How To Keep It Secure

In the security industry, there are best practices for assessing security needs, designing security system solutions, installing the systems, and integrating a security system with other building systems. But what are the best practices for security system maintenance and service?

According to Sam Docknevich, national service sales manager for the fire safety and security services group of Siemens Industry Inc., Buffalo Grove, Ill., the codification of best practices is finding its way into the market. For example, NFPA 730 is a premises security guide that provides guidance concerning what types of systems will provide appropriate protection for people, places and assets, while NFPA 731 is the standard for the installation of electronic premises security systems.

“This best practice for security system maintenance addresses testing devices and systems, maintaining individual parts of the system, including the great number of IP-enabled devices that are now on the market, and the repair of diagnosed problems, including software configuration and customization,” Docknevich said.

In fact, realizing that security systems are increasingly Internet-protocol-based network computer systems is in itself a best practice, according to Kurt Brinkman, principal of Intrepid Electronic Systems, Oakland, Calif.

“The growth of this technology is manifested in the number of IP-based surveillance systems being installed today, and these systems require technicians with higher levels of IT and IP expertise,” he said.

Regardless of the sophistication of the software involved in today’s security system, there are still physical devices involved that require basic maintenance: camera lenses need to be cleaned and properly focused, batteries need to be monitored and replaced, proper power quality and conditioning must be maintained to protect sensitive computer chips, and doors and door hardware need to be inspected to avoid mechanical failure.

In addition to ensuring that such items as camera cleaning and regular sensor and system testing is included in any service contract, it is important to include training security staff and other employees.

“Training employees to understand the system and how it is used creates value because the client doesn’t have to pay for additional training with every new hire when it’s included in the contract,” said James. E. McDonald, integrated system consultant for American Alarm & Communications Inc., Auburn, Mass.

The contractor’s role

According to Brinkman, one of the biggest challenges to the contractor’s role of ensuring that the entire security system is working properly—including the databases used in capturing and storing surveillance images—is the number of manufacturers and different technologies involved. He advises contractors to develop a separate maintenance division that fulfills the customer’s need for constant security system availability long after the installation is complete.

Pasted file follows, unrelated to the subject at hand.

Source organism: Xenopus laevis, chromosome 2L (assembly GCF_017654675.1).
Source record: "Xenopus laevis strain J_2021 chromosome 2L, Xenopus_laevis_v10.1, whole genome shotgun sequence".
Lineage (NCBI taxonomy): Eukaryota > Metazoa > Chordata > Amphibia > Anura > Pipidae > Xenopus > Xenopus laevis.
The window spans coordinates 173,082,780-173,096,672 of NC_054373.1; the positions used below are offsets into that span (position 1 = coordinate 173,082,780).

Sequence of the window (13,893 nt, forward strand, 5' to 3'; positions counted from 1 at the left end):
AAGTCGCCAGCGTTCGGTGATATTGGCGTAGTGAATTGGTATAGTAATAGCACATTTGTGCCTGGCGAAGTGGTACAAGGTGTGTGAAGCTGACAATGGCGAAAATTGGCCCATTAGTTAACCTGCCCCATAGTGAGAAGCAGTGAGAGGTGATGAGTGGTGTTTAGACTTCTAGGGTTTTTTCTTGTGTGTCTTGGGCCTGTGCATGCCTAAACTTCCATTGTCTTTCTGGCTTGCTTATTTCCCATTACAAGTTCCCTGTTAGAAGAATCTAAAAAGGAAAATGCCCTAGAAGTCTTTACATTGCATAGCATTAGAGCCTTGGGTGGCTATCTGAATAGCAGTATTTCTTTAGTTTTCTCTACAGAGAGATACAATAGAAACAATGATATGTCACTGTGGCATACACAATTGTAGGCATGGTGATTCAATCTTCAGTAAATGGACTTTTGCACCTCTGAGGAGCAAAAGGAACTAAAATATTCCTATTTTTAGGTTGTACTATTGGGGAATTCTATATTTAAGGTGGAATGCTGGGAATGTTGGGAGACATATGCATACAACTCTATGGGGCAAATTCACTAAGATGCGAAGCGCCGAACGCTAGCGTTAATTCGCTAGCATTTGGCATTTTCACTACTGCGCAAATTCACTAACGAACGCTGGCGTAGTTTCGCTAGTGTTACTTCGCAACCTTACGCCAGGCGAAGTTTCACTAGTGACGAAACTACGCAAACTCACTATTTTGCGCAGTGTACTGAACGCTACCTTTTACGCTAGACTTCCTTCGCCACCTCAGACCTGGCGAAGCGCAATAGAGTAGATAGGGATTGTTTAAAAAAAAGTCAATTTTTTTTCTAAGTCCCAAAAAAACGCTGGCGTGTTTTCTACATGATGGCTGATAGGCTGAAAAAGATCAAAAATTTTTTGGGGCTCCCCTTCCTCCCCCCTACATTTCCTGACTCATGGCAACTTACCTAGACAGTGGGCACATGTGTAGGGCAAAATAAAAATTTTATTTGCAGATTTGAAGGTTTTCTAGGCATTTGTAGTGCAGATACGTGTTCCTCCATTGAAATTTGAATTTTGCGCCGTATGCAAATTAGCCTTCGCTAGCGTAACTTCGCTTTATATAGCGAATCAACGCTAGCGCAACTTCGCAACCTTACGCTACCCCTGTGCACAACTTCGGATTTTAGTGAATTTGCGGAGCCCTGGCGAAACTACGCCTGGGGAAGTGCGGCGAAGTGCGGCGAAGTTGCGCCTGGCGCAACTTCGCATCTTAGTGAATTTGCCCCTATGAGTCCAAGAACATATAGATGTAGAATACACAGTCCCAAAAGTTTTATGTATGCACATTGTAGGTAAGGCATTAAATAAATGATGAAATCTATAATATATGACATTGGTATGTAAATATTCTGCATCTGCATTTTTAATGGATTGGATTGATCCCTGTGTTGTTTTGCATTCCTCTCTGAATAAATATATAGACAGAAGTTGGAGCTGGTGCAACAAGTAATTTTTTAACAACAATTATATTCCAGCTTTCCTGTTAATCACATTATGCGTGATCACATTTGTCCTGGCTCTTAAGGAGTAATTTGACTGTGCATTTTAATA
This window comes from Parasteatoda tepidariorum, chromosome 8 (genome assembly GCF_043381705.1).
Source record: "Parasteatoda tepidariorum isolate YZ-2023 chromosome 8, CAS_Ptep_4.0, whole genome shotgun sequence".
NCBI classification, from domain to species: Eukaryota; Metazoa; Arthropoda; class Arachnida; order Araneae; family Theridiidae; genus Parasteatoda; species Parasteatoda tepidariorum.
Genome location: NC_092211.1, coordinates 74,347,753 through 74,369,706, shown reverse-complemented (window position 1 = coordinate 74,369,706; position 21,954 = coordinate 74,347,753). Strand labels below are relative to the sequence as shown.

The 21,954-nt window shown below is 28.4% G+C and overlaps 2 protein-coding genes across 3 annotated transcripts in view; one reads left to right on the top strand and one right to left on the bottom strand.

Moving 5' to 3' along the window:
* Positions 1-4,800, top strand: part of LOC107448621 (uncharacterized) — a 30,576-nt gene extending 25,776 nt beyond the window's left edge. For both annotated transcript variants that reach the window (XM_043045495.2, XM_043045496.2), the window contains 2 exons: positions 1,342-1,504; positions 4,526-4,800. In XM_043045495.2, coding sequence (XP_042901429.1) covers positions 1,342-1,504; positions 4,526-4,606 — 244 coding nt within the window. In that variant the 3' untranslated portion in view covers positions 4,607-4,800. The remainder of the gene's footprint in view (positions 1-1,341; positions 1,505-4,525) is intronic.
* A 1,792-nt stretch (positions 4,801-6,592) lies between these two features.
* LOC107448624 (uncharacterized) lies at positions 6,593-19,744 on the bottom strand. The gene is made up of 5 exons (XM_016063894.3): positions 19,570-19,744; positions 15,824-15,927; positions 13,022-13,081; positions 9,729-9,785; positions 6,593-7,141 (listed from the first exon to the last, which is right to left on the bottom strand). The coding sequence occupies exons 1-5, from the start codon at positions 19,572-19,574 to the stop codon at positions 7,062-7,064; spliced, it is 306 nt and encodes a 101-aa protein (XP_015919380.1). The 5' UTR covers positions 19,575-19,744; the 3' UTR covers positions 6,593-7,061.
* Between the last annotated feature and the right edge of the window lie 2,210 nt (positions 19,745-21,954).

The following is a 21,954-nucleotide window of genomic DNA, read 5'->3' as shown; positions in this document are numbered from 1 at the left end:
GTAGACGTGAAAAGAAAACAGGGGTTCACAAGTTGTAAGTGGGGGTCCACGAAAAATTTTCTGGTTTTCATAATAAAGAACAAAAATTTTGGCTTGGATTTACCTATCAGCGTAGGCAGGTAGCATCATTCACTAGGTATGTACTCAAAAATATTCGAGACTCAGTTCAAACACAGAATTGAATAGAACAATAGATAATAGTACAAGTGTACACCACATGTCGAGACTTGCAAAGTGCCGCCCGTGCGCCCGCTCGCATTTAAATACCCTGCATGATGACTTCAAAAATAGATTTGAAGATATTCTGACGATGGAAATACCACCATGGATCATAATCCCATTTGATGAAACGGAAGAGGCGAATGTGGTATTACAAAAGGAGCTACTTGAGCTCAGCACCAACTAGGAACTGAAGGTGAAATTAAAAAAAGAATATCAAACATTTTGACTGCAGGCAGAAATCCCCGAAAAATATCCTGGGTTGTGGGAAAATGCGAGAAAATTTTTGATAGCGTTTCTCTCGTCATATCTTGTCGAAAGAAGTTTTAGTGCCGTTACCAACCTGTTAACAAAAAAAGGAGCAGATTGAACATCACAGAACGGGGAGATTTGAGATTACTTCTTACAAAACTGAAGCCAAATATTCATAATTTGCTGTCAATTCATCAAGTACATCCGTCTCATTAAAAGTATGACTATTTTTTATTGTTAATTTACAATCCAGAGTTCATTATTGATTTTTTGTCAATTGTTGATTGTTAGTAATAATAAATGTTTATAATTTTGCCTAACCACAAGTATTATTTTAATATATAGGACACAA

“With such diverse offerings on the market, it is better for the contractor to build its own expertise by training staff and getting the necessary certifications that demonstrate to customers that the contractor can perform the work in what is becoming a more service-based industry and economy,” he said. 

And, according to McDonald, contractors that offer maintenance contracts on the security systems they install will create value, improve client relationships and, because the contractor is already on-site, might also increase other project opportunities.

Docknevich, however, believes the contractor has more opportunity when partnering with system integrators and dealers on the design, installation and maintenance of security systems.

“The contractor can leverage its expertise by ensuring that the integrator’s designs are valid and by guiding the design and installation processes,” he said. 

And, for maintenance, the contractor could work with manufacturers to maintain the security system infrastructure (wiring, cabling, conduits and power), while the system integrator leverages its expertise through maintaining and optimizing the software.

“It’s a natural partnership that benefits both,” he said.

Emerging trends

Wireless technology is finding its way into security system applications because it is an easier-to-install and less-expensive solution.

“Wireless technology enables cameras to be placed in more out-of-the-way places or to be moved on demand. This makes it easier to scale the entire system,” Docknevich said.

Wireless technology doesn’t come without challenges, however. It requires the contractor to have employees who understand the range and frequency interference limitations of wireless technology and to be willing to invest in higher levels of technology education,” Brinkman said.

“However, because wireless technology reduces installation costs, it can enable the contractor to bid and win more projects,” he said.

About the Author

Darlene Bremer

Freelance Writer
Darlene Bremer, a freelance writer based in Solomons, Md., contributed frequently to ELECTRICAL CONTRACTOR until the end of 2015.

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